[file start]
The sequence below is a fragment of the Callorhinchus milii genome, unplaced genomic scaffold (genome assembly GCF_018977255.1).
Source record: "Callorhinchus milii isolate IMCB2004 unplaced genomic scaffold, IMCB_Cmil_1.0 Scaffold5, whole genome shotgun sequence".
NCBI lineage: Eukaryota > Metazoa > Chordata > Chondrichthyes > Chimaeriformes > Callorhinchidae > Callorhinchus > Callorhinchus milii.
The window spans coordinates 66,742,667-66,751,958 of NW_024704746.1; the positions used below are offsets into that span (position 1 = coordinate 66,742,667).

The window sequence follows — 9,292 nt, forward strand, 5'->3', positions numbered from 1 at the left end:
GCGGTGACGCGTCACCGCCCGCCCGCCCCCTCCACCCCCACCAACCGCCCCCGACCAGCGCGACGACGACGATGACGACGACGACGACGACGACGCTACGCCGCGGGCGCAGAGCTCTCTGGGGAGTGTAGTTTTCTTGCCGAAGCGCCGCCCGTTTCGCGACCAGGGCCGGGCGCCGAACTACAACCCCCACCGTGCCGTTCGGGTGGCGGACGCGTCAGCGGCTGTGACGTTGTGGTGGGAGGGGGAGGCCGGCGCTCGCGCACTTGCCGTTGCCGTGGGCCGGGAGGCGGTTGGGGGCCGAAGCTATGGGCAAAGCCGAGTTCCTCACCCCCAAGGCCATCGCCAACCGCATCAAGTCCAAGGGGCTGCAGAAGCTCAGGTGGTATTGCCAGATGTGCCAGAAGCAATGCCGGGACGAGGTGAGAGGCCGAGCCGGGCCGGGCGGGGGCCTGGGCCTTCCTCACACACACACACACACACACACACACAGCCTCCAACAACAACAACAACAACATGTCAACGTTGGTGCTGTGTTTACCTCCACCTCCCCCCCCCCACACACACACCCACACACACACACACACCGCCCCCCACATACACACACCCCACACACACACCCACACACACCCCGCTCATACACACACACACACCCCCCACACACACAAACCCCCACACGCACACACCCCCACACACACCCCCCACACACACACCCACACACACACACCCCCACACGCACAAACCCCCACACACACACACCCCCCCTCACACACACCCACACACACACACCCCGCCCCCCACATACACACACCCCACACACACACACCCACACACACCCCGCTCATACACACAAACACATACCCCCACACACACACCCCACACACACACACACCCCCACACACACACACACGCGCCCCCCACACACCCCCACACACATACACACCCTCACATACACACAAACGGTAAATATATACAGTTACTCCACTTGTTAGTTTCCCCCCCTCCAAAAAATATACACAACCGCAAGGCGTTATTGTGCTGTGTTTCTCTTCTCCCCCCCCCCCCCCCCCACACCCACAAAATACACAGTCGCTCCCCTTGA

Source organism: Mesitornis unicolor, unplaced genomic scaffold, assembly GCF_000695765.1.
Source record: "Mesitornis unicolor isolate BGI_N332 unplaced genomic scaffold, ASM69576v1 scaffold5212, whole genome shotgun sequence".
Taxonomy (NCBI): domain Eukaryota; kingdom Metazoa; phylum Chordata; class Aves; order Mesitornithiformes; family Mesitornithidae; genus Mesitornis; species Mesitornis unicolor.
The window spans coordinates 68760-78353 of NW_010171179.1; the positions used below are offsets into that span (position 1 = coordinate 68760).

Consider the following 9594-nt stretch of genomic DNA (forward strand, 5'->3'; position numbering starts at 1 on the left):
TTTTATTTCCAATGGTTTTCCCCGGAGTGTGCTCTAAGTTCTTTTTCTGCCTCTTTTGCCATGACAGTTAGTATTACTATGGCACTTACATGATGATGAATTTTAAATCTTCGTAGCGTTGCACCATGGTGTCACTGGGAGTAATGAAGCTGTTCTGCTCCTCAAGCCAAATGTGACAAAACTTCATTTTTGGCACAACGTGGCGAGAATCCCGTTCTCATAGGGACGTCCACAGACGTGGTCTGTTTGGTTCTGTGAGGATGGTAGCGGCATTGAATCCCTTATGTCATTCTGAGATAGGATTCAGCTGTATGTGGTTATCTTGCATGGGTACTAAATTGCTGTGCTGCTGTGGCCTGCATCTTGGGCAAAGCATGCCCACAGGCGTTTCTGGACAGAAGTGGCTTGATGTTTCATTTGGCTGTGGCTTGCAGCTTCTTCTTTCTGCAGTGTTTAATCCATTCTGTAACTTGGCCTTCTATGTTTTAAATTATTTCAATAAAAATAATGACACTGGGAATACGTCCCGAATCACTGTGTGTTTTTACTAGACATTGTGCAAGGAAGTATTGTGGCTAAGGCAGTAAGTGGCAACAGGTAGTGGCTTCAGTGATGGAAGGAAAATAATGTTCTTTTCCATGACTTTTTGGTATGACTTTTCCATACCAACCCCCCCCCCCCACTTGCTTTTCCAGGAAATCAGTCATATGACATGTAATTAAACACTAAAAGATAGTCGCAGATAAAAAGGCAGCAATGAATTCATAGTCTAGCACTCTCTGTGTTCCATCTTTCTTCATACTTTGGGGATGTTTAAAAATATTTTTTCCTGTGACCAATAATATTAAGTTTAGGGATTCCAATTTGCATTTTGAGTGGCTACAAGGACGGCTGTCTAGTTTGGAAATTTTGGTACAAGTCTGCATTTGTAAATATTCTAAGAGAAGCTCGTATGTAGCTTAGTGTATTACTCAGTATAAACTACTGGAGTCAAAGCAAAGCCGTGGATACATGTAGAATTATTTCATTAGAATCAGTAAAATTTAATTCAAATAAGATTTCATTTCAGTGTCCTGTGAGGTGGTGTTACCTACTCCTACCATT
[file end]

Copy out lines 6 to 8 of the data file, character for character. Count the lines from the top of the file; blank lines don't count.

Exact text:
GCGGTGACGCGTCACCGCCCGCCCGCCCCCTCCACCCCCACCAACCGCCCCCGACCAGCGCGACGACGACGATGACGACGACGACGACGACGACGCTACGCCGCGGGCGCAGAGCTCTCTGGGGAGTGTAGTTTTCTTGCCGAAGCGCCGCCCGTTTCGCGACCAGGGCCGGGCGCCGAACTACAACCCCCACCGTGCCGTTCGGGTGGCGGACGCGTCAGCGGCTGTGACGTTGTGGTGGGAGGGGGAGGCCGGCGCTCGCGCACTTGCCGTTGCCGTGGGCCGGGAGGCGGTTGGGGGCCGAAGCTATGGGCAAAGCCGAGTTCCTCACCCCCAAGGCCATCGCCAACCGCATCAAGTCCAAGGGGCTGCAGAAGCTCAGGTGGTATTGCCAGATGTGCCAGAAGCAATGCCGGGACGAGGTGAGAGGCCGAGCCGGGCCGGGCGGGGGCCTGGGCCTTCCTCACACACACACACACACACACACACACAGCCTCCAACAACAACAACAACAACATGTCAACGTTGGTGCTGTGTTTACCTCCACCTCCCCCCCCCCACACACACACCCACACACACACACACACCGCCCCCCACATACACACACCCCACACACACACCCACACACACCCCGCTCATACACACACACACACCCCCCACACACACAAACCCCCACACGCACACACCCCCACACACACCCCCCACACACACACCCACACACACACACCCCCACACGCACAAACCCCCACACACACACACCCCCCCTCACACACACCCACACACACACACCCCGCCCCCCACATACACACACCCCACACACACACACCCACACACACCCCGCTCATACACACAAACACATACCCCCACACACACACCCCACACACACACACACCCCCACACACACACACACGCGCCCCCCACACACCCCCACACACATACACACCCTCACATACACACAAACGGTAAATATATACAGTTACTCCACTTGTTAGTTTCCCCCCCTCCAAAAAATATACACAACCGCAAGGCGTTATTGTGCTGTGTTTCTCTTCTCCCCCCCCCCCCCCCCCACACCCACAAAATACACAGTCGCTCCCCTTGA

Source organism: Mesitornis unicolor, unplaced genomic scaffold, assembly GCF_000695765.1.
Source record: "Mesitornis unicolor isolate BGI_N332 unplaced genomic scaffold, ASM69576v1 scaffold5212, whole genome shotgun sequence".